As a kid I understood that I was much happier as a kid than I was ever likely to be as an adult. Clearly, adulthood was all about jobs, houses, cars, bills, lawn maintenance, taxes, the nightly news, and who to vote for. Whereas my chief responsibility in life was making sure not to swallow any of my Lincoln Logs.
Clearly, childhood was better.
At the same time, though, I yearned to be the coolest, sharpest, most fear-inducing kid in the world — the most undeniably adult kid in the world, basically. As such, I was forever on the lookout for anything that would help me realize my Inner Stud. And I had a pretty decent collection of stuff that had so far done exactly that for me: my genuine Hohner harmonica, my Converse high-tops, my fake but still satisfyingly menacing pirate sword — even, in an intrepid, “Dr. Livingston, I presume?” kind of way, my butterfly net.
Yet, I needed something more. Somehow, being a harmonica honking, basketball playing, butterfly collecting pirate just wasn’t doing the job.
And then one day I realized that the single most critical difference between myself and Clint Eastwood was that the Hang ‘Em High kid smoked, whereas I … really enjoyed candy cigarettes.
But of course! Smoking! My very own father smoked — and if he wasn’t the ultimate man’s man, then my name wasn’t exactly the same as his except for the stupid “Jr.” on the end. So, moving with the shadow-like stealth of the James Bond I had practically already become, I filched some matches and a cigarette out of my father’s bureau drawer. Stifling an unmanly-like giggle, I ran out into our garage, and squatted down in the darkened corner behind our water softener, where even Sherlock Holmes — another manly smoker! — couldn’t have found me.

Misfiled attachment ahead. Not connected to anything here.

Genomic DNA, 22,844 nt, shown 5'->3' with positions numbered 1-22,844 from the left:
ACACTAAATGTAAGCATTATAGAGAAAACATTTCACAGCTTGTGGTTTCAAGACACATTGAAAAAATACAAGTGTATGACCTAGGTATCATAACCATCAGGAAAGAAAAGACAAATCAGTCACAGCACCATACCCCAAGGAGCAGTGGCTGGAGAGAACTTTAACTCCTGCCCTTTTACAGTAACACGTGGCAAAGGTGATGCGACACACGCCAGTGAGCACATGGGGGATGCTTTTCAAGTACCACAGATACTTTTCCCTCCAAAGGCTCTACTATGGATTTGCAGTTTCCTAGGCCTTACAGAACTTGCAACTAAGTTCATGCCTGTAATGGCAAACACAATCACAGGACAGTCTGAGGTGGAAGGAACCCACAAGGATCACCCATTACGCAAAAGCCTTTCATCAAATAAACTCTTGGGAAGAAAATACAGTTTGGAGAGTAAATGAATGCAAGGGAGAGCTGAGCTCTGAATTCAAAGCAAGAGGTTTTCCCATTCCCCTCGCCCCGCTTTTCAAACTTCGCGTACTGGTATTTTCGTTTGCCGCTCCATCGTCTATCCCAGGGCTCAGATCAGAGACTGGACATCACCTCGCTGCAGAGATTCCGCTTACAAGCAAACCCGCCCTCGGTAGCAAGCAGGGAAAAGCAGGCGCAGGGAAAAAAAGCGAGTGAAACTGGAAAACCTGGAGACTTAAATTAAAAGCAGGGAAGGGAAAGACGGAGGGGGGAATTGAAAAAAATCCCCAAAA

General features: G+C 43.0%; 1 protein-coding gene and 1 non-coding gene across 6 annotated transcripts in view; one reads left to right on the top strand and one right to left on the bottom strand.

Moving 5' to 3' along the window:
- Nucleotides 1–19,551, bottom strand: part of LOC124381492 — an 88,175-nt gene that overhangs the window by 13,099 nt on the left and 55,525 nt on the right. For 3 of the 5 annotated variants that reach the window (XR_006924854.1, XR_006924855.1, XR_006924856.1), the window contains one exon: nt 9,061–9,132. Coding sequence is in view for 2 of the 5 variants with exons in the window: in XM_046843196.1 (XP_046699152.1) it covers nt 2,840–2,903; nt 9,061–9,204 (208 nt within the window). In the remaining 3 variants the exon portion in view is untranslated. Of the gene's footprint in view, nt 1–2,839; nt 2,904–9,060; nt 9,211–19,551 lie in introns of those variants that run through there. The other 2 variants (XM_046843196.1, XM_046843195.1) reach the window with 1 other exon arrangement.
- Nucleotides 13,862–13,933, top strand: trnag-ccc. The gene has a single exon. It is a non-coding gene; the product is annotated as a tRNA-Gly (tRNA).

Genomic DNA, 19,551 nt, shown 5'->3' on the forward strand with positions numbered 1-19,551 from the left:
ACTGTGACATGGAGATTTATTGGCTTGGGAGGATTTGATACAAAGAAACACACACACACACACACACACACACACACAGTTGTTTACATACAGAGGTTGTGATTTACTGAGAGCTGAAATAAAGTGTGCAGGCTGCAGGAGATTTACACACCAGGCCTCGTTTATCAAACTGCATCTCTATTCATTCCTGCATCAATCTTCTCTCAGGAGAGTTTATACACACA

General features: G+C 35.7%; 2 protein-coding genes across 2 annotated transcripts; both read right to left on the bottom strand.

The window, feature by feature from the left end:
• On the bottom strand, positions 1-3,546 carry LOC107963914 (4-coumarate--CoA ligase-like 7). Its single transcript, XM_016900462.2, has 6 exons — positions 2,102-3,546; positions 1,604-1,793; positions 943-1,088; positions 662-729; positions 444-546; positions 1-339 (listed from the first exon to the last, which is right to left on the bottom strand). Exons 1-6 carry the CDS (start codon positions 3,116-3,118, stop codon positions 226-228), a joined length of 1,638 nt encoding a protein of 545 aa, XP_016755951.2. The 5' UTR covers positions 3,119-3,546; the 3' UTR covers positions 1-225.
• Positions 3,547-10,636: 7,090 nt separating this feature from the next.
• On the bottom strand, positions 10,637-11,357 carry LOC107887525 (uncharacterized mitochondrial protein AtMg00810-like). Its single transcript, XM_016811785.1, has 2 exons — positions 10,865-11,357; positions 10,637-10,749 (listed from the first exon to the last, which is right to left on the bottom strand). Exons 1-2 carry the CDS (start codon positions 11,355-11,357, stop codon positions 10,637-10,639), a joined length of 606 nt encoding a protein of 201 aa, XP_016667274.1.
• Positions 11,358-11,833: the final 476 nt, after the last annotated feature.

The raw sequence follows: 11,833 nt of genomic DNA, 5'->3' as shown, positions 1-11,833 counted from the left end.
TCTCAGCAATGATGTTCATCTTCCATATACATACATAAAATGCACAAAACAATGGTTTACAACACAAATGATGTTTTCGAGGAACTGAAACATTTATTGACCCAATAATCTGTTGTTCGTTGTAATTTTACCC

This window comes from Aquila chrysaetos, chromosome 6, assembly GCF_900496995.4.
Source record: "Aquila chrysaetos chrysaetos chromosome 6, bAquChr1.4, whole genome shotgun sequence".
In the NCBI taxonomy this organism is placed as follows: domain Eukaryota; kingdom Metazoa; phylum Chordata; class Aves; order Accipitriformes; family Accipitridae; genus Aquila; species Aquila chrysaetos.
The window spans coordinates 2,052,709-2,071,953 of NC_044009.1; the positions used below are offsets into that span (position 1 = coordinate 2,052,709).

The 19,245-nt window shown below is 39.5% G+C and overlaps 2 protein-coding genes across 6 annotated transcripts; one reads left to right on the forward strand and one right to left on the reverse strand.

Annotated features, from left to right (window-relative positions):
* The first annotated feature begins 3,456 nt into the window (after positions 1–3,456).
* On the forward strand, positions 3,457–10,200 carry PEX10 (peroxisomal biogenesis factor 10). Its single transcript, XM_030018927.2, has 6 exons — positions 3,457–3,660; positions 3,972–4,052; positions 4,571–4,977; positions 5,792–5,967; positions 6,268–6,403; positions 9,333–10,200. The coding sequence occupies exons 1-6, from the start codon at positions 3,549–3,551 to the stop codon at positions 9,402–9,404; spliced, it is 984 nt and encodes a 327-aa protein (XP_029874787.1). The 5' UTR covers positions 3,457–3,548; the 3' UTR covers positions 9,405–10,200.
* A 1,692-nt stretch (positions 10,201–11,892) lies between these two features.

Dangling the cigarette from my lips in true Humphrey Bogart fashion, I managed to light a match. This was it.
Good-bye, Junior. Hello, Big Bad John.
I brought the flame to the end of the cigarette. I sucked in the fulsome, expansive way I’d seen my dad do a million times before.
The shock of how horrible it was hurled me forward, where I banged my head on the water softener before toppling over sideways on the floor. My head was spinning, I was coughing almost to the point of throwing up, my stomach had become a burbling swamp — and, unbelievably, my pants were on fire. I had dropped the lit match onto my thigh. (My sturdy, tin-like Sears Roebuck bluejeans saved my life: they were scorched, but beyond getting screamingly hot for a second or two, my skin was fine.)
I pushed myself up onto my hands and knees. I dizzily located the bent and dirty cause of my sudden catastrophe where it had come to rest just beneath the water softener. Examining its now sorry condition, I suddenly understood why only real men’s men smoked. Cowboys, secret agents, and sophisticated playboys smoked because ordinary guys couldn’t smoke. Look what had happened to me! One puff — one puff! — and I was instantly reduced to a nauseous, farting, flaming floor crawler.
Clearly, being a man wasn’t for boys.
And then I felt my resolve stiffening.
Through my red, tear-filled eyes, I located my matches on the floor behind me. I gingerly straightened the dingy, mangled cigarette. I brushed off the ash at its tip. I put it back in my mouth. Hands trembling, I lit another match, and lifted the flickering flame toward my face.
If it was good enough for my dad, it was good enough for me.